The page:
So there's a variety of different things that we've done, including all the work that Karen Hughes has done at the Department of State, one of those being English language programs, teaching -- I think it was 13,000 students just this summer, going through an intensive language -- English-language program. I think they were all from Palestine.

So we are aware that we have a lot of work to do in order to win hearts and minds across the Arab world and the Muslim world. And I can understand why they would be offended by those comments.

Q Dana, a follow-up on Mukasey?

MS. PERINO: I'm going to go to Mike first.

Q Dana, it sounds like you're fairly confident that Judge Mukasey would pass a floor vote. Do you have any concerns that he might not get out of committee, though?

MS. PERINO: Well, as I said, we are pleased that there is a committee -- that the committee set a date for a hearing, on Tuesday, November 6th. We would like to see him get out of committee. We are concerned that there has been this long of a delay, and that there are -- that anyone would think that he shouldn't get out of committee would be -- we would be very concerned about that, if they're thinking that they should block him. It would be unprecedented in history. But we are confident that if he can be allowed a vote in committee, that once he got to the Senate floor he would get a majority of the votes.

Q Has the President spoken to Judge Mukasey recently?

MS. PERINO: I don't know. I don't know. He has been around, but I don't know if --

Q He's been in the White House?

MS. PERINO: Periodically. He can work out of the EEOB.

Q So he wrote this letter to the 10 Democrats who sit on the Judiciary Committee, and he said, "waterboarding, as it's been described to him, is repugnant." And I'm just wondering, in your view, can something be repugnant but also legal?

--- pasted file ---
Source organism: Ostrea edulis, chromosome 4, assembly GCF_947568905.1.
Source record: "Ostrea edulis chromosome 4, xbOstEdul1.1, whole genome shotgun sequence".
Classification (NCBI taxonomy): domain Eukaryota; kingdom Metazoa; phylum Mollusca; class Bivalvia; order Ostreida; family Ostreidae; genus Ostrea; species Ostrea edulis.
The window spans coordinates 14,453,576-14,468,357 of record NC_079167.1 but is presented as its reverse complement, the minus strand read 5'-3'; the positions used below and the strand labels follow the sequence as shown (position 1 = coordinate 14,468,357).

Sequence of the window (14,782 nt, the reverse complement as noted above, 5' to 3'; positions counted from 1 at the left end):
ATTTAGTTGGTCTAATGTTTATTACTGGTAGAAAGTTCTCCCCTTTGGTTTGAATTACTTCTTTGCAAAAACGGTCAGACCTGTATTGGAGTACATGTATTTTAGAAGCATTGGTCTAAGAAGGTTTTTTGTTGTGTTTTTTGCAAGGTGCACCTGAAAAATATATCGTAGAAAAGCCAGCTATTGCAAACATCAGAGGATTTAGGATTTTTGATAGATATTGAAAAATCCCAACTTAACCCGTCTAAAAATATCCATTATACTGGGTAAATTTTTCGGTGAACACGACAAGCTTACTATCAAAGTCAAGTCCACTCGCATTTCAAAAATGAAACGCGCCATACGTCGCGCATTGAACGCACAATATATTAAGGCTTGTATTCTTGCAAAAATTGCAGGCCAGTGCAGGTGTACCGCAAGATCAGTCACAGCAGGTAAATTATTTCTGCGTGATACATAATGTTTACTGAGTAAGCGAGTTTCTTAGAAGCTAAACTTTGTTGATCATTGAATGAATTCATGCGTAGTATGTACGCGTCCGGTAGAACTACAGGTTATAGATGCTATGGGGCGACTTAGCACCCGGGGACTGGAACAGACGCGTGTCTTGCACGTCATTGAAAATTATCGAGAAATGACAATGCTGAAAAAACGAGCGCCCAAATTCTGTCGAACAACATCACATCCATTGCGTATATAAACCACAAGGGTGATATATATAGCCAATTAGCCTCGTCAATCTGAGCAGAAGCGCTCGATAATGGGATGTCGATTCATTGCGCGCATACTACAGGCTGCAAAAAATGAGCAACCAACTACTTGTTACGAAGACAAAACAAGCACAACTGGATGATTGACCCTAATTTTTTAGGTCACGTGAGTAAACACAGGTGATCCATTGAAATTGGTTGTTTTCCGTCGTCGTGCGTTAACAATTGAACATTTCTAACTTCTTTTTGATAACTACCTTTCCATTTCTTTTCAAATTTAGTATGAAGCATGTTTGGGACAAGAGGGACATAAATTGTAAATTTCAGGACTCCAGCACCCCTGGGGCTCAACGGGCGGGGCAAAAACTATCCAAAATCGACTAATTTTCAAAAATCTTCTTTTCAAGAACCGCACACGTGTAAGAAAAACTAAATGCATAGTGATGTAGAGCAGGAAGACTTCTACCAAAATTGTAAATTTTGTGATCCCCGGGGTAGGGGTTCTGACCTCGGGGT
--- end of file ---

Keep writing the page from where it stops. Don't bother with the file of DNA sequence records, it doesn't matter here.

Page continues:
MS. PERINO: Look, as I said, I'm not going to comment on any techniques, I'm not going to comment on any of it. That was his personal view, and the senators, if they want to ask him more questions about that, should confirm him and then they'd have the opportunity to do so.


Q I just want to come back to the pen and pad this morning. You talked about this at the gaggle. How did that come about, the decision to hold that?

MS. PERINO: Well, we're always looking for ways to do additional communication here at the White House, and provide more access for reporters. It was just a new tool we'd like to have in our tool box. I hope we use it again.

Q So is it part of sort of a new communications strategy at this point?

MS. PERINO: I'm going to say it was an additional tool that we added.

Q Is there something that sparked this, though? Did the President have something specific in mind that he thought -- was he jumping from what other Presidents might have done in the past? (Laughter.)

MS. PERINO: Look, President Bush enjoys his time talking with the media, believe it or not.

Q He does?

MS. PERINO: He did say that -- he does. He did say that he had seen a photograph of Dwight Eisenhower having reporters into the Oval Office for a press conference. With our press corps now, it's a little bit -- there would be probably too many people to try to get in there for a full press conference, although I won't rule that out in the future.

But this is an opportunity to have the in-town travel pool to be able to come in and talk to the President with a -- in a pen-and-pad format to provide him an opportunity to talk about what he is going to be saying at his speech that's taking place in just about 20 minutes, and also a chance for reporters to have an opportunity to ask him some questions. There are a variety of ways we communicate at the White House, and I hope that this is a tool that we can employ in the future.

Q Thank you, Dana.


END 12:29 P.M. EDT

*Craig Morford is the Acting Deputy Attorney General. Peter Keisler is the Acting Attorney General.